The Awesome Pregnancy Perk a Start-Up Company Offers

If you’re pregnant and working in an office whose dress code isn’t stretchy yoga pants-friendly, your bank account will take a hit. Business maternity clothes aren’t cheap. One dress can cost hundreds of dollars, and that’s just one outfit.

 

To help pregnant women afford professional attire, Domo, a Utah-based computer software start-up, is offering expecting employees up to $2,000 to spend on maternity clothes. The mom will receive gift cards to Nordsroms, ASOS and A Pea in the Pod to basically go on a shopping spree to find new work-appropriate clothing that’s also comfortable.

 

This innovative policy started about a year ago when Domo CEO Josh James’ assistant became pregnant. James quickly realized the struggle she was facing to continue to dress professionally while dealing with a changing body.

 

The CEO tells People, “I’ve always believed that if you look good, you feel good, and if you feel good, you play good. We want our expectant employees to be able to treat themselves, and buy clothes that make them feel great.”

 

And while the stipend may just be a small gesture in the grand scheme of things, sometimes it’s the small things that make a big difference.

 

Domo employee and mother of two Erica Bartsch was one of the first women to take advantage of this benefit. She tells Fortune, “Pregnancy is an awkward time for your body. You’re doing this wonderful and amazing thing while going through so many changes … the image of what you have in your head is not reflected in the mirror. The benefit made me confident about what I was putting on.”

 

That’s not the only way this company is supporting working parents. They also have a paternity leave policy which gives new dads two weeks off fully paid (which may not seem much compared to the Netflix’s of the world, but keep in mind this is a very small start-up company,) and gives new parents a $1,000 “baby bonus.

 

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Pregnancy & Your Skin

Well, don’t despair over your skin. Acne, dry skin, varicose veins and darkened patches of skin around your eyes, nose and cheeks are common skin-related changes during pregnancy. A dark line may appear down the middle of your abdomen. It’s also a common, but harmless, pregnancy-related skin change. To keep your skin healthy follow these simple steps:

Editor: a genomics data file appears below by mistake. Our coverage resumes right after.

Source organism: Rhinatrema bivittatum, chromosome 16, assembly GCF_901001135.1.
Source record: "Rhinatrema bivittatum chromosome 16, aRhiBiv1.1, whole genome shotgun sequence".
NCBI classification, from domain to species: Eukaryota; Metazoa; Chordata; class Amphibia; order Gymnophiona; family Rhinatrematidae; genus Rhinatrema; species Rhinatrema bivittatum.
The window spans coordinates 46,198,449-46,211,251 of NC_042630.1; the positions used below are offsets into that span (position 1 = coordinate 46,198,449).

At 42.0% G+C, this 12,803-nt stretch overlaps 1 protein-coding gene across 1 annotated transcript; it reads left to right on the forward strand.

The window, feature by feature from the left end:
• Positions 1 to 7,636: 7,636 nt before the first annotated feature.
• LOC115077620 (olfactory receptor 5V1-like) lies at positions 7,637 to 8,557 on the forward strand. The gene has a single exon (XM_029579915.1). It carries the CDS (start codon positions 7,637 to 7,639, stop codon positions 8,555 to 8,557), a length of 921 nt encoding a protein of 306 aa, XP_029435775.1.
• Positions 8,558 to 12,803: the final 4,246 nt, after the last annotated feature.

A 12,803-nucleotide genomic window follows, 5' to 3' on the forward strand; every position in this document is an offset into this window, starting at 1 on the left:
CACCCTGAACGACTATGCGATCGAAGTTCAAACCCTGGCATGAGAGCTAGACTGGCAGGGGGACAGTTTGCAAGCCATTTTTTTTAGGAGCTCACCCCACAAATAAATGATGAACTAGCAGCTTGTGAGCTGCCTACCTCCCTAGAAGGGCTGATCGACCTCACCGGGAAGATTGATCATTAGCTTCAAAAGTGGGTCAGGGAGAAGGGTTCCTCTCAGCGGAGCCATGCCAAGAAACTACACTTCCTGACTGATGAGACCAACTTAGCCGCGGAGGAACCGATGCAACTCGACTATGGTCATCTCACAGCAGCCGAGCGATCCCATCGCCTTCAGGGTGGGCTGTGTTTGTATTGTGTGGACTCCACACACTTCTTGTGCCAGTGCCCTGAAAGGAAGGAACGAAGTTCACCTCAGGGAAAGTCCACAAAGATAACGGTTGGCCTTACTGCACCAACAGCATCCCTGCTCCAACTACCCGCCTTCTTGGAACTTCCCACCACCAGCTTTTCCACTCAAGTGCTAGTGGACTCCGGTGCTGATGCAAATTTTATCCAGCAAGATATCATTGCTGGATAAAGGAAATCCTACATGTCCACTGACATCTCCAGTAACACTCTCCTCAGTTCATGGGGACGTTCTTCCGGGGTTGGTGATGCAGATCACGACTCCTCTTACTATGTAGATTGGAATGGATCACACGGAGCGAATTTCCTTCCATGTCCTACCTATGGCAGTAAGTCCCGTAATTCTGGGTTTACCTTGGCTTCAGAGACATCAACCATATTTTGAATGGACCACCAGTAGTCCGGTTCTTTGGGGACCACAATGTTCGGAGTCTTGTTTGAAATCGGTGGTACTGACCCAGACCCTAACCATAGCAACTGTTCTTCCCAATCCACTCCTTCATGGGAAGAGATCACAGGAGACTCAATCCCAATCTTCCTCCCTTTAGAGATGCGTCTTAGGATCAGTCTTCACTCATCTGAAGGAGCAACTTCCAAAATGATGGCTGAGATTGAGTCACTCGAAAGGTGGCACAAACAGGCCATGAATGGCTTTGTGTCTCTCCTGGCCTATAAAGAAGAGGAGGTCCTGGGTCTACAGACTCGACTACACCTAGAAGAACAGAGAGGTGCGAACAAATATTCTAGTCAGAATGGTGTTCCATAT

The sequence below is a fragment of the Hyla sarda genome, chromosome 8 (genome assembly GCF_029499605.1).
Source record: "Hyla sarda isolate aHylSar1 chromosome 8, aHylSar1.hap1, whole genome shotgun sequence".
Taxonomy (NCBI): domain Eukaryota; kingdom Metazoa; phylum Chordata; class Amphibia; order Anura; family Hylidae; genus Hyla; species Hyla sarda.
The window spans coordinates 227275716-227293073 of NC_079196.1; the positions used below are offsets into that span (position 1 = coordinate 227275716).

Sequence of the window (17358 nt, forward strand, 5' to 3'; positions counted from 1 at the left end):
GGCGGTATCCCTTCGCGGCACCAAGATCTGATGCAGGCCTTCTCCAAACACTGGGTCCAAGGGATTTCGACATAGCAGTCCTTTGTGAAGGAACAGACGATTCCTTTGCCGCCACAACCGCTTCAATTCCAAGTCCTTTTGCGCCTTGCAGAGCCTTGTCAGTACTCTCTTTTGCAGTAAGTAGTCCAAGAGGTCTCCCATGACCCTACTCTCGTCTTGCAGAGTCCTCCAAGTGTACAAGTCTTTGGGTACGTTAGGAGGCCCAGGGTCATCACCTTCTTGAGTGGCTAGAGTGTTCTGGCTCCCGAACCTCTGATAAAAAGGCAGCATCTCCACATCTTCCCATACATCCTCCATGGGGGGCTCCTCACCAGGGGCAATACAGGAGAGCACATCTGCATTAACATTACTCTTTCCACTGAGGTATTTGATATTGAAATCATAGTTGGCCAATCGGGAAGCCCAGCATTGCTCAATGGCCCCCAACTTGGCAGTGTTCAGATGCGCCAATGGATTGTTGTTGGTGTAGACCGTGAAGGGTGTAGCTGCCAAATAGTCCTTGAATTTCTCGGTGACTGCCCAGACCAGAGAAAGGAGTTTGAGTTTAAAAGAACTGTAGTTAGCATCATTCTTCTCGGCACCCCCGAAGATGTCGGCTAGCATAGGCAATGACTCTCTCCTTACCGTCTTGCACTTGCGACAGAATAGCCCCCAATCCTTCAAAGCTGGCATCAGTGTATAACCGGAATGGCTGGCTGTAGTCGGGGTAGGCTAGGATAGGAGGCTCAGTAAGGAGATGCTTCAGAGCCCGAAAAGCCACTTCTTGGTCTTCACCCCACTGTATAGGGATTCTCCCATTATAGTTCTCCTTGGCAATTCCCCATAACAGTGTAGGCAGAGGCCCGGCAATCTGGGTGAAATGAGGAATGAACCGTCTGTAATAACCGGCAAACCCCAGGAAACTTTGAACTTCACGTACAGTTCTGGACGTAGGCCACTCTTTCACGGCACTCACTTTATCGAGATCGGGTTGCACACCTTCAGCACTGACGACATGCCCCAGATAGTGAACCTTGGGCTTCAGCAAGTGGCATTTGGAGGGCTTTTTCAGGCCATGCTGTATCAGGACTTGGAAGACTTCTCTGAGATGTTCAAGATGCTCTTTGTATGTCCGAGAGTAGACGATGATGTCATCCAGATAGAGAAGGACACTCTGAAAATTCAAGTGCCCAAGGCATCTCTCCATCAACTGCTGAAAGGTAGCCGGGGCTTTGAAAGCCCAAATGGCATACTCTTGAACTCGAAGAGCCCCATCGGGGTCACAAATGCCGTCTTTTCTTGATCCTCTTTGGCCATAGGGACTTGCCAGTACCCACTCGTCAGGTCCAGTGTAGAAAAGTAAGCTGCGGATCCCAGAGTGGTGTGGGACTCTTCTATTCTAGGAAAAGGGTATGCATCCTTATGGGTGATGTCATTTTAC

Wear sunscreen and a hat in the sun. Your skin is more sun-sensitive and may burn more easily during pregnancy.

Take your prenatal supplement every day, in addition to eating a well-balanced diet that includes whole grains, fruits and vegetables.

Ask your dermatologist or OB about skin care products to control or reduce pregnancy-related skin irritation. Soap substitutes and moisturizers may be recommended.

Put your feet up to reduce varicose veins. Report any unusual skin changes such as yellowing of the skin (jaundice), blistering, severe itching, rashes or moles that change in color or size to your health care team.

Schedule your healthy pregnancy checkup and childbirth classes.

Sorry to break it to you but, if you’ve gotten used to your regular Botox injections, glycolic peels and microdermabrasion, it’s time to get unused to them. Basically, you should avoid any medically unnecessary procedures or drugs during your pregnancy. And while you may feel those “lunchtime face-lifts” aesthetically necessary, they are definitely not medically necessary. The same goes for teeth whitening and hair coloring.

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No Alcohol During Pregnancy, Pediatricians Urge

While some studies have hinted that a little alcohol might be harmless during pregnancy, a leading U.S. pediatricians’ group has issued a new warning that no amount of

drinking is safe while pregnant.

“The only guarantee of having no effects from alcohol is no prenatal alcohol exposure,” said Dr. Janet Williams, a professor of pediatrics at the University of Texas

Health Science Center and coauthor of the new statement and report from the American Academy of Pediatrics (AAP).

It’s likely, she added, that future research will continue to show that “alcohol has subtle yet important lasting effects on academic performance, attention, behavior,

cognition, memory, language skills, and visual and motor development.”

Physicians and researchers have been warning about the hazards of alcohol use during pregnancy for decades. Yet almost half of all women of childbearing age in the

United States reported consuming alcohol within the past month, the researchers said, and nearly 8 percent of women continue to consume alcohol during pregnancy.

The AAP published its new statement in part to update health workers and the public, Williams said.

According to the new report, published online Oct. 19 in the journal Pediatrics, alcohol use during pregnancy can cause thinking and behavioral problems that last a